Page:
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An Equine-Assisted Therapy for Youth with Mild to Moderate Anxiety: Manual Development and Fidelity

Abstract

Childhood anxiety is common, yet approximately half of youth do not receive treatment due to stigma, mistrust of the mental health service system, extensive wait lists for services and provider shortages. Alternative models and modes of treatment are needed. This paper describes the development of an alternative treatment that incorporates cognitive behavioral components for anxiety into an adaptive/therapeutic riding program delivered by certified riding instructors in a horse stable that offers horseback riding and therapeutic horsemanship programs. Using PracticeWise®, a well-established database of evidence-based mental health practices for youth, we identified five therapeutic elements that are the most commonly examined in rigorous research for childhood anxiety, and integrated them into a manualized program of adaptive riding sessions. Excellent fidelity to the intervention (98.7% mean score) and high inter-rater reliability (k = 0.92) were achieved. This approach has implications for expanding access to and engagement in adaptive/therapeutic riding interventions.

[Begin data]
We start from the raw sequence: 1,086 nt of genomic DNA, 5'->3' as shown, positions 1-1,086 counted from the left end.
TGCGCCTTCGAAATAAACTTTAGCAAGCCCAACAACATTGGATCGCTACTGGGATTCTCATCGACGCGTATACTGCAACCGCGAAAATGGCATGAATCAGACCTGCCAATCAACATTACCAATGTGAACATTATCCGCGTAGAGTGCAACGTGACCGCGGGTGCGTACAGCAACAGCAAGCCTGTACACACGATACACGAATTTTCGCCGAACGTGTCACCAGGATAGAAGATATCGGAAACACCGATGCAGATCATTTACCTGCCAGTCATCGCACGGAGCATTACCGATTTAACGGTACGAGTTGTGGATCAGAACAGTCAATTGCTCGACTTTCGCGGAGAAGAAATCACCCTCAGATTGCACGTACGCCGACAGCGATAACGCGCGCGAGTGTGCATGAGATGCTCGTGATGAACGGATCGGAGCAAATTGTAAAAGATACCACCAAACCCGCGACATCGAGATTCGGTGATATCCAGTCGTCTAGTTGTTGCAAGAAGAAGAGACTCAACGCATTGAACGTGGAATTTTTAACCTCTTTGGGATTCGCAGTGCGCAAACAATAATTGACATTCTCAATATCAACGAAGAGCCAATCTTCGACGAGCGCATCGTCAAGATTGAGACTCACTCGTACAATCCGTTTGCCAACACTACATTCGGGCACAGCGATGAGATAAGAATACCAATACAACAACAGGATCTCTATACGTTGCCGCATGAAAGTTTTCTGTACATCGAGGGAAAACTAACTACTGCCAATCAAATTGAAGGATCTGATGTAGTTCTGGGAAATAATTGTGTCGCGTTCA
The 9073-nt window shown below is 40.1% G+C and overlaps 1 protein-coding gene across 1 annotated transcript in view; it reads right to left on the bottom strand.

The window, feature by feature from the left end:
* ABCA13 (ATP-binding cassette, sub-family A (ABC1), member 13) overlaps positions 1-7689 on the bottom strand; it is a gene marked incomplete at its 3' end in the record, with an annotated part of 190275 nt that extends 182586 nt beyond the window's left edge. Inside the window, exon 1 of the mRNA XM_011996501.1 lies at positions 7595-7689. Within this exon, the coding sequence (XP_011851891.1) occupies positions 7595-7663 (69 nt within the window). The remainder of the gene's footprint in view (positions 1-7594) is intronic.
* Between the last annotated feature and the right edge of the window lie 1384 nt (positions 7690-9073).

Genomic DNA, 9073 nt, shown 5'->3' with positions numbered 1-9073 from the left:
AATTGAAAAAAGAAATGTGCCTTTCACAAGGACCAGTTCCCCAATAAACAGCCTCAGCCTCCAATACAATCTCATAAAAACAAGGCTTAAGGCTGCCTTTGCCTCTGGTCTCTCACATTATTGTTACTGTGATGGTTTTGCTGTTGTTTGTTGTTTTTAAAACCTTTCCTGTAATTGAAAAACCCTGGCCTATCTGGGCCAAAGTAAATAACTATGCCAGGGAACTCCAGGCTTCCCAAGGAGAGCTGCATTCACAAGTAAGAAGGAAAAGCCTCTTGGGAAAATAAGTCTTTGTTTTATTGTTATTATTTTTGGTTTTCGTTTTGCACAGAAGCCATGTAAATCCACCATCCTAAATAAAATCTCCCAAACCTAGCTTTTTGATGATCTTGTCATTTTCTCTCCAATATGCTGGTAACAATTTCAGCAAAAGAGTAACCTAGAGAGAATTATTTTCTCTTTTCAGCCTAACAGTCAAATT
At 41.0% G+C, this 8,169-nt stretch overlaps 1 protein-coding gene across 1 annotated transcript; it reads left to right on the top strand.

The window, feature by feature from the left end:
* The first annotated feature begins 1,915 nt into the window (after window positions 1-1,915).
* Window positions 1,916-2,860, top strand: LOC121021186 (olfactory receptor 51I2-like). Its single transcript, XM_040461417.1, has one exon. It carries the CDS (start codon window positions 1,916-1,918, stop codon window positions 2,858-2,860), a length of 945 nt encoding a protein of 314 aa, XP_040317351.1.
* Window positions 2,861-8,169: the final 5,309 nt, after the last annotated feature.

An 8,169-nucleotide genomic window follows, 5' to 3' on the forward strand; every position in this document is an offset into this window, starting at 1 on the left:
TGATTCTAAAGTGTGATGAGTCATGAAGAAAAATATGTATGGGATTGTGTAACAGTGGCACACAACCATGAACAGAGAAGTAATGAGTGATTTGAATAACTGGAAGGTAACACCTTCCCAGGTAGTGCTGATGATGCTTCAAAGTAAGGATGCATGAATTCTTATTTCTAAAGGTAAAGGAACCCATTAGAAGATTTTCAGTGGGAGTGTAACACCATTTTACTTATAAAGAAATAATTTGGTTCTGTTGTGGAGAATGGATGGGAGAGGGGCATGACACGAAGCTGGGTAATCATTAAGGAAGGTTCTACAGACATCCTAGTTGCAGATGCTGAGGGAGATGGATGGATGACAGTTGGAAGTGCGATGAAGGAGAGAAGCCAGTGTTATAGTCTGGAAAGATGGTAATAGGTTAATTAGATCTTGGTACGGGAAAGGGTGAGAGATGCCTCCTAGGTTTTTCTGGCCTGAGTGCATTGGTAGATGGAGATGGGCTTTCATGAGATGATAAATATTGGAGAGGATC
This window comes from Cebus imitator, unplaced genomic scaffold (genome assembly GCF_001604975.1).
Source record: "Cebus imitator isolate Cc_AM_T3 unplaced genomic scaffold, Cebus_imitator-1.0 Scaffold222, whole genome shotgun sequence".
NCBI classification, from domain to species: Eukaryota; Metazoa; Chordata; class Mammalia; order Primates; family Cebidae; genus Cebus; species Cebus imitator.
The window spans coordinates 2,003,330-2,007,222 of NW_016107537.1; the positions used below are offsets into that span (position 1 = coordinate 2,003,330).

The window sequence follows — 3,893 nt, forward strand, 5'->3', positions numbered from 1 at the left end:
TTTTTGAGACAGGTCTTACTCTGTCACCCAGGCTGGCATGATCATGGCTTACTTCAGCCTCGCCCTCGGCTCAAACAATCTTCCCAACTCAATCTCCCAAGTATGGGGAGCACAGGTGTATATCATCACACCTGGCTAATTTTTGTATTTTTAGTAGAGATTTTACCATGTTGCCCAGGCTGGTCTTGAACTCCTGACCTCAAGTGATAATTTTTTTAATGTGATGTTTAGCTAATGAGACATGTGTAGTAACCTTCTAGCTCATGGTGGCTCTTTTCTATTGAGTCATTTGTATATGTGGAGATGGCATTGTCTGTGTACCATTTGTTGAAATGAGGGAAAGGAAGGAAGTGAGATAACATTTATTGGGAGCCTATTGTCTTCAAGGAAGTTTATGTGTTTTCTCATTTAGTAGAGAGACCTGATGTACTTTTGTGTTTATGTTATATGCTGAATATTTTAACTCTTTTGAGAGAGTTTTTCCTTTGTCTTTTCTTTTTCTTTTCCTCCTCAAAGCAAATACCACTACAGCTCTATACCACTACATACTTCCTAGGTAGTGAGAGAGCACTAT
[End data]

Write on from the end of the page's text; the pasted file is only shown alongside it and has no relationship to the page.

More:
Highlights

  • Almost half of children with a treatable mental health disorder such as anxiety do not receive mental health services due in part to stigma, mistrust, workforce shortages and wait lists for services.

  • Adaptive/therapeutic riding delivered by an alternative workforce such as equine instructors can reduce barriers to services.

  • Using PracticeWise®, a well-established database of evidence-based mental health practices for youth, the authors identified five therapeutic elements that are the most commonly examined in rigorous research for childhood anxiety, and integrated them into a manualized program of adaptive riding sessions.

  • The program, called Reining in Anxiety, consists of 10 sessions that follow a similar format: (1) weekly review, (2) groom and connect, (3) warm up (4) session activity, (5) cool down, (6) parent/caregiver psychoeducation, and (7) homework instruction.

  • There was high fidelity to the program as examined by session and instructor.

  • Reining in Anxiety has much promise for delivery by a non-mental health workforce; future to examine the effectiveness of adaptive/therapeutic riding for childhood anxiety is underway, including enhancing access to and reducing barriers to services.

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Correspondence to Mary Acri.

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Acri, M., Morrissey, M., Peth-Pierce, R. et al. An Equine-Assisted Therapy for Youth with Mild to Moderate Anxiety: Manual Development and Fidelity. J Child Fam Stud 30, 2461–2467 (2021). https://doi.org/10.1007/s10826-021-02011-4

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Keywords

  • Adaptive/therapeutic riding
  • equine assisted activities and therapies
  • child
  • adolescent anxiety
  • cognitive behavior therapy
  • treatment engagement